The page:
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Prison healthcare in a pandemic

By Mindo - 06th Aug 2021

Senior man in isolation at home for virus outbreak looking through window

The Covid-19 crisis has presented Irish prisons with significant additional challenges in protecting the physical and
mental health of prisoners. Emily Clarke Gifford reports

According to a recent report by the Irish Penal Reform Trust (IPRT), Irish prisons and Covid-19: One year on, there were over 4,200 people in custody at the start of the pandemic. It said the Irish Prison Service (IPS), prison staff and prisoners were to be commended for working together to keep the number of Covid-19 cases in Irish prisons low to date. However, the report underlined that the pandemic “has had a devastating impact on people in prison”.

Dr John Devlin, Clinical Director at the IPS, said that “prisons are very vulnerable” in terms of the current crisis. However, he said Irish prisons had been “fortunate” in managing to keep out Covid-19 during the first and second waves of the pandemic. Speaking to the Medical Independent (MI), Dr Devlin said the biggest healthcare challenges in prisons related to mental health, addiction, and lifestyle issues. In addition to these problems, “we’ve always had a challenge in relation to making sure our prisons are free of tuberculosis (TB).” (See panel on page 12).

Dr John Devlin

Outbreak control

Irish prisons have had significantly smaller Covid-19 outbreaks in comparison to some other countries.
Dr Devlin said there were “massive explosive outbreaks” in several jurisdictions, but this had not occurred in Irish prisons. Covid-19 has been “hugely challenging” to many prisons worldwide, with hundreds of cases and a number of deaths in different jurisdictions.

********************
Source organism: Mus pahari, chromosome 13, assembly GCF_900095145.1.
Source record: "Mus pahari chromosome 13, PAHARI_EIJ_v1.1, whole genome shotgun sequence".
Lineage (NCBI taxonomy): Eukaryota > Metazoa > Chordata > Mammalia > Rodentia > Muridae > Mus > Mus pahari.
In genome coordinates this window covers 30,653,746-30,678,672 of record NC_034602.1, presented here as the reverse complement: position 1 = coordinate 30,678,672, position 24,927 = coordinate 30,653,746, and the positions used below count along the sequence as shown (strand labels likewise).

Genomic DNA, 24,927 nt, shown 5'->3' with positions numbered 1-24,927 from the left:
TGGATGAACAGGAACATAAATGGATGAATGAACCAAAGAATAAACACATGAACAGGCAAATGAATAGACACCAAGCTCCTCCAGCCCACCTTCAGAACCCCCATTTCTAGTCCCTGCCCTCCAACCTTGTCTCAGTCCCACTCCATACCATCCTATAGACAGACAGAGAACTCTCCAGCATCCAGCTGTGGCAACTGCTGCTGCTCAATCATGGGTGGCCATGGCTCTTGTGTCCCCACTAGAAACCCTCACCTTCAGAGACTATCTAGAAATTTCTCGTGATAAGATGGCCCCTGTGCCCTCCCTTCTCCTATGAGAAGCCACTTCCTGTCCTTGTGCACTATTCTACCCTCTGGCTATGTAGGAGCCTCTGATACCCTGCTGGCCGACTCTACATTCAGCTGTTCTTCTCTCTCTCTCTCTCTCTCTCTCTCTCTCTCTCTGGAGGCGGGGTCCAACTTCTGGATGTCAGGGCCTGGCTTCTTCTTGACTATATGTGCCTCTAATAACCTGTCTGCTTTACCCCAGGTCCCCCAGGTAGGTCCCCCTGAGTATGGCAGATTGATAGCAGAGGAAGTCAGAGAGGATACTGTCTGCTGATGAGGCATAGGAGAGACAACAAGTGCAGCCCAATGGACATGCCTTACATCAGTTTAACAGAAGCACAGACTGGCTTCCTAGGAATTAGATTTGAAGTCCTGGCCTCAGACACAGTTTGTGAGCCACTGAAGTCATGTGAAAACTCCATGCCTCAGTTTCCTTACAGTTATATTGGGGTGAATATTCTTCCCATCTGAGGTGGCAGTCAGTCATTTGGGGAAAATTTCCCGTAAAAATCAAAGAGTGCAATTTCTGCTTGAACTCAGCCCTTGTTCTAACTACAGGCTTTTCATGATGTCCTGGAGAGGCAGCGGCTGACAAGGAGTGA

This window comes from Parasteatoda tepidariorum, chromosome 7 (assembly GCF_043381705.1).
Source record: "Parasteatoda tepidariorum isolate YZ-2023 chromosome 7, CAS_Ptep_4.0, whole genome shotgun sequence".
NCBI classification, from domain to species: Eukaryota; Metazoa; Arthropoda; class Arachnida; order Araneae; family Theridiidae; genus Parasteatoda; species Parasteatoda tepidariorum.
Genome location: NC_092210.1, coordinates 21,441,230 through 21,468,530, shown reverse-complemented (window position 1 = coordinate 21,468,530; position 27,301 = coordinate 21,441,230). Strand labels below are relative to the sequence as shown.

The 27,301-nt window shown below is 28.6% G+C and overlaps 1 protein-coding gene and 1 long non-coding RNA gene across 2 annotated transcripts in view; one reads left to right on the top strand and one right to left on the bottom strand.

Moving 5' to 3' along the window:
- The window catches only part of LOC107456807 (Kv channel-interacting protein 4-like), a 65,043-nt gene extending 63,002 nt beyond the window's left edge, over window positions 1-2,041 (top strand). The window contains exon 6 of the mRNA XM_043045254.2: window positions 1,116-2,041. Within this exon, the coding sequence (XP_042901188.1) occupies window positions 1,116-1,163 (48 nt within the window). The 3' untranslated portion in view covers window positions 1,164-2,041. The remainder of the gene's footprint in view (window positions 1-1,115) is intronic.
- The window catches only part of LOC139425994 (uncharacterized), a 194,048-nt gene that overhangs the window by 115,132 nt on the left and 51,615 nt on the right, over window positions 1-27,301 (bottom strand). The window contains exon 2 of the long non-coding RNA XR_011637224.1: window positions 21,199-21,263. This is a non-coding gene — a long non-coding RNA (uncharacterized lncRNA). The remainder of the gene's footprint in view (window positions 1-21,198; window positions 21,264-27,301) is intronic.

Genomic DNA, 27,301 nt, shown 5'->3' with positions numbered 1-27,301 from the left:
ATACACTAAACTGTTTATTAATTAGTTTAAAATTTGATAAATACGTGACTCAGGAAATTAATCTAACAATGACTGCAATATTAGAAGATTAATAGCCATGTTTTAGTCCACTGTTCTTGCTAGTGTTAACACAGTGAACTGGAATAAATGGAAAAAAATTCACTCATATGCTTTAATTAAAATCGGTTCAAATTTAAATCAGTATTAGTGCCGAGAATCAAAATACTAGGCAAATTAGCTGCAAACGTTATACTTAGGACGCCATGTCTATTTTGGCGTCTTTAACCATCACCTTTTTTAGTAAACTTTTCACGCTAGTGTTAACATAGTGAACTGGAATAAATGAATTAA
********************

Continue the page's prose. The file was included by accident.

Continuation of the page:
“Thankfully we haven’t seen that. We know from experience in other countries what can happen. I think we’ve been fairly reasonably successful in terms of controlling Covid so far.” As of late July, there had been 11 Covid-19 outbreaks in Irish prisons. Some outbreaks involved six or seven people including staff members, Dr Devlin said. The most recent outbreak, at time of writing, occurred in Loughan House, Co Cavan. Dr Devlin said there was one positive case in a prisoner in this incident.

Across all Irish prisons, there had been no Covid-19-related deaths among prisoners or staff and no referrals to hospital. Dr Devlin said the IPS meets weekly with the HSE to review all measures in place to mitigate the spread of Covid-19. In the case of an outbreak, a management team implements an emergency response plan that establishes an outbreak control team immediately. Dr Devlin explained that “we have a whole template of measures” involving 30-to-40 actions to limit the impact of an outbreak.

Outbreak control meetings are held daily to evaluate the measures in place and determine what additional steps may need to be implemented. To prevent these outbreaks, health checks have been carried out on everyone entering prisons. Additionally, restrictions were put in place for visitations and the number of face-to-face groups were reduced in line with national restrictions.

“These are the kinds of measures that you had to [take] to reduce your big contacts between individuals,” said Dr Devlin.